To properly understand his magnetism among the Cajuns and Louisianians as a whole, you have to understand the vehement loyalty that this society has for one of their own. Many a foible is overlooked if you are deemed to be “one of us”. There have been few too many Cajun heros, but those attaining that status can do no wrong no matter what wrong they do. A few Cajun legends with this status: Ron “Louisiana Lightning” Guidry – Cy Young Award-winning New York Yankee; WWII Hero Claire Chennault; Kentucky Derby jockey, Calvin Borel; 1996 Miss America, Ali Landry; and, Cleveland Browns’ QB Jake Delhomme, not name a few. Those attaining this status are pure Cajun gold — never paying for a meal or a new car…heh.

Cajuns are, by nature, a pragmatic and forgiving people, so a little malfeasant is tolerated, if not expected. Edwin Edwards had a perfect understanding of this and simply took full advantage of his legend status with the people of Louisiana.

Even after the first round of twelve years as Governor and law-bending, Edwards came back to the populus to return him back to the glory spot. I was among those who reluctantly held my nose and pulled the lever for EWE in 1991 when he ran against one David Duke. The choice was between a known philanderer/crook vs. a known racist. A popular bumper sticker of the time? ” “Vote for the Crook. It’s Important.”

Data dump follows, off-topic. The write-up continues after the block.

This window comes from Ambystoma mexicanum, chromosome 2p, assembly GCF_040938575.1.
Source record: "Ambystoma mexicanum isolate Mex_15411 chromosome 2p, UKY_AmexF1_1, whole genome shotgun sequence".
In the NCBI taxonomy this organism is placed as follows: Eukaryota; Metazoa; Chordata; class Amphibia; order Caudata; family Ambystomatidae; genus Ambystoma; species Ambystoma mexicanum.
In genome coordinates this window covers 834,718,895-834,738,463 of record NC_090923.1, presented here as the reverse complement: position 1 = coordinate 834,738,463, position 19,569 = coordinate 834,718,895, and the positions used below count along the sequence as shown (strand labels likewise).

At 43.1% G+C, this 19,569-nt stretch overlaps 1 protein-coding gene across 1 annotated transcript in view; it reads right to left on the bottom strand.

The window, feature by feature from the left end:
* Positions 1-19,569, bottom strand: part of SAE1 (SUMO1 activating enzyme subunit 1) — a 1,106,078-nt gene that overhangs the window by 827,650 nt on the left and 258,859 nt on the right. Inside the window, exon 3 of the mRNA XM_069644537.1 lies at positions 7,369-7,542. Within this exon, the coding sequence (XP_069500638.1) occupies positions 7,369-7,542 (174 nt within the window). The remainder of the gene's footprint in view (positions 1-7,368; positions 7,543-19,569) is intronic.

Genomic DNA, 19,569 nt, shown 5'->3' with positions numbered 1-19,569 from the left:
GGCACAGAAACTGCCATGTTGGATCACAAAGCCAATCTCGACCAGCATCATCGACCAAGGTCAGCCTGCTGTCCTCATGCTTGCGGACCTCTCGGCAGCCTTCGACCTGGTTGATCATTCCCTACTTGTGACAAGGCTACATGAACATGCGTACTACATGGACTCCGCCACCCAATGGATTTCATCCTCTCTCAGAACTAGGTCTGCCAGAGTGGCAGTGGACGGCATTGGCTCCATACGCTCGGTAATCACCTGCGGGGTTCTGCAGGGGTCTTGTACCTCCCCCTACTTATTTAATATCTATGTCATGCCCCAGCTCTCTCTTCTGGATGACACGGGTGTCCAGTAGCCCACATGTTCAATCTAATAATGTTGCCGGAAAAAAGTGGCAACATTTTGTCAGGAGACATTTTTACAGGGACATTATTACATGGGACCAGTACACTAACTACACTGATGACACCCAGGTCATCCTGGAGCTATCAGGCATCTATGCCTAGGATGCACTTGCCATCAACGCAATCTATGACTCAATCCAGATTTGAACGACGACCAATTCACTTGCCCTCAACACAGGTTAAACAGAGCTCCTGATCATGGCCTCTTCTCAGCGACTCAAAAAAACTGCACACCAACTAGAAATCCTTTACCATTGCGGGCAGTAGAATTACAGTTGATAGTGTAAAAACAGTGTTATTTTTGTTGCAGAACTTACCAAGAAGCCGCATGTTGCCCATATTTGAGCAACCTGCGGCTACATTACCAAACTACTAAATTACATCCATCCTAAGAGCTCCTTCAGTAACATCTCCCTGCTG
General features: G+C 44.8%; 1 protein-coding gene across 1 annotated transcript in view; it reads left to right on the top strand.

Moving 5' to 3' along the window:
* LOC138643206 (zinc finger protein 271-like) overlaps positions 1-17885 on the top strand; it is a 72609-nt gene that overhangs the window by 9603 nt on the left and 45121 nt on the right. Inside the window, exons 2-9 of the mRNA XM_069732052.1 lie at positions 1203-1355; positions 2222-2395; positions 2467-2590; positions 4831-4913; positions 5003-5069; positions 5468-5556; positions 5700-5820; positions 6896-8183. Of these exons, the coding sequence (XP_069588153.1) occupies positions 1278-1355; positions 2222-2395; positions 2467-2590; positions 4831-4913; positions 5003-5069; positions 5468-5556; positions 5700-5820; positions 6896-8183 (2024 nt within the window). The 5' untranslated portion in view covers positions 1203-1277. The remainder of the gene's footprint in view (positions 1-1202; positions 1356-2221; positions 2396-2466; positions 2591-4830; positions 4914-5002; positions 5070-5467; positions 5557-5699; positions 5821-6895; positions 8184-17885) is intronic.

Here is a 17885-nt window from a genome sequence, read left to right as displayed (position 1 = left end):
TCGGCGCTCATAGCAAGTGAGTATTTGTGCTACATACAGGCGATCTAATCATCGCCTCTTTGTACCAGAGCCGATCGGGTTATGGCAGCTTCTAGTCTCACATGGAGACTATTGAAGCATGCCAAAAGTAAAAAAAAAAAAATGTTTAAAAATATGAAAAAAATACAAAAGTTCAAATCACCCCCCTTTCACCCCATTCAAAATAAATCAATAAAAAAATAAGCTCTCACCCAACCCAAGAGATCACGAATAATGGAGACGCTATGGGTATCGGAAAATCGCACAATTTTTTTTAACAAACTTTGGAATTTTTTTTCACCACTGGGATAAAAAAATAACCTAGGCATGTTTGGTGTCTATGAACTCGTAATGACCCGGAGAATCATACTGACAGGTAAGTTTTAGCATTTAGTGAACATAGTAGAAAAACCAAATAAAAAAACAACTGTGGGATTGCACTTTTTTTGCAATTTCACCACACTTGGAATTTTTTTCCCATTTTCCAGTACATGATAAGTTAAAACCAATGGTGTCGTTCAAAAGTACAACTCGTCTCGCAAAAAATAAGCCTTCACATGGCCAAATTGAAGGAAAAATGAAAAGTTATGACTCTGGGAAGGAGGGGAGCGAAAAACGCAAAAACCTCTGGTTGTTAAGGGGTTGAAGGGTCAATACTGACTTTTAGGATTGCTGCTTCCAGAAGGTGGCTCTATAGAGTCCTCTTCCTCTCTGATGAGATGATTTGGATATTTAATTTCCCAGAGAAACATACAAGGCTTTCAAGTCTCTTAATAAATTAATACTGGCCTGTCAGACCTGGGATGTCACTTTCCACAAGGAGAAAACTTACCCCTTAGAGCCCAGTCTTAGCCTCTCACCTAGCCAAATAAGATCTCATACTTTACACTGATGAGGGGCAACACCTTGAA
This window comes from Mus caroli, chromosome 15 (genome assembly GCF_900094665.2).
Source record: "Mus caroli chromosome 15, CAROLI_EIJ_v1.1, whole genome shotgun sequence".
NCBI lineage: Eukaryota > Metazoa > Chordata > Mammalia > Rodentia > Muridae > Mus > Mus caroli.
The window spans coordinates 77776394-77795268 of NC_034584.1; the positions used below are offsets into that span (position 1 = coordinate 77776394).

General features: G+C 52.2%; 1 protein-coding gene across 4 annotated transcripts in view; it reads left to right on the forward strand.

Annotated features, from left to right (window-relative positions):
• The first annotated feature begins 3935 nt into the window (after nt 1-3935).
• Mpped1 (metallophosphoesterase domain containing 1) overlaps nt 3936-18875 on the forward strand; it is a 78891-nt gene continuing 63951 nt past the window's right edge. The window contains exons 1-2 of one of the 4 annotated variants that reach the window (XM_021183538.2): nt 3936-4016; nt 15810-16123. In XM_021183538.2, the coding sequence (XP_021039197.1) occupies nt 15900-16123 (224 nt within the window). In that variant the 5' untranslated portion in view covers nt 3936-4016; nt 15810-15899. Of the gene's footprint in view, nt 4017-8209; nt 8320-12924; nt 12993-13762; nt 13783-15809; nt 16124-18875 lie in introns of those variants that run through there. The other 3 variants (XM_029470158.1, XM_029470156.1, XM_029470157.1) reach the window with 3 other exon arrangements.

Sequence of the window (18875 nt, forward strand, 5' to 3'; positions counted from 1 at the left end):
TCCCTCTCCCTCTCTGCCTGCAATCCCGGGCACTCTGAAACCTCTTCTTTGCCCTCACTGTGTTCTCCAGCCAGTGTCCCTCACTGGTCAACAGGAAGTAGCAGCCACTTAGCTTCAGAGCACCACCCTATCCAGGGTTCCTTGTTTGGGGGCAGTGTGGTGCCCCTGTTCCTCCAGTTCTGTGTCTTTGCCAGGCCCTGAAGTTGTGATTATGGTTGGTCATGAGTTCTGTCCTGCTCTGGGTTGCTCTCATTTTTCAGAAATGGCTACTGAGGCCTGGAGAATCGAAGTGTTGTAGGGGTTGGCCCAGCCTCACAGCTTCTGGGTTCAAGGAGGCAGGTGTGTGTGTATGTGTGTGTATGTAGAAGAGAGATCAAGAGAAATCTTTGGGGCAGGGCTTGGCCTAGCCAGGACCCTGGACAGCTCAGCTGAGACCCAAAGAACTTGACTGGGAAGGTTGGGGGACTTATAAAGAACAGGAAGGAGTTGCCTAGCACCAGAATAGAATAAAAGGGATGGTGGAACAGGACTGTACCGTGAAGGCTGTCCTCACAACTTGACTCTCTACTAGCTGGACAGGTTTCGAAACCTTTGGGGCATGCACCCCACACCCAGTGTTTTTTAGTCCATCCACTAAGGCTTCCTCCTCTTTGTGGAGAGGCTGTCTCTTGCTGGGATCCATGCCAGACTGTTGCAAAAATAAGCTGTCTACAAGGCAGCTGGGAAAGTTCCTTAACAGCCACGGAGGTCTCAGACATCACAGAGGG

To his credit, Edwards fully understood the public quandry and fully played it up. When asked about his chances of beating David Duke, he responded that the only way he could lose was “if he was caught in bed with a dead woman or a live boy”. Now THAT, is cahonas.

I still remember the day that we saw the cop cars screaming down Highland Road toward the Country Club of Louisiana. It was 1996 and it was the day we were moving to Memphis. Come to find out, they were headed to Edwards’ house to arrest him. At that time, I was elated that the crook was finally caught. He had brought shame to the Cajun Nation and failed to live up to his promise as the Cajun Redeemer.

However, now — after 15 years of bad politics and representation across the nation — I have to wonder…was he really all that bad? After all, he did more for Louisiana and its’ government than any Governor before or since. Good, bad or indifferent, Edwin W. Edwards was a leader, albeit a greedy one…and, he will always be — a CAJUN. Therefore, I say, live and let live. Let the old man play out his days in peace and freedom…unless I start seeing Edwards 2011 bumper stickers.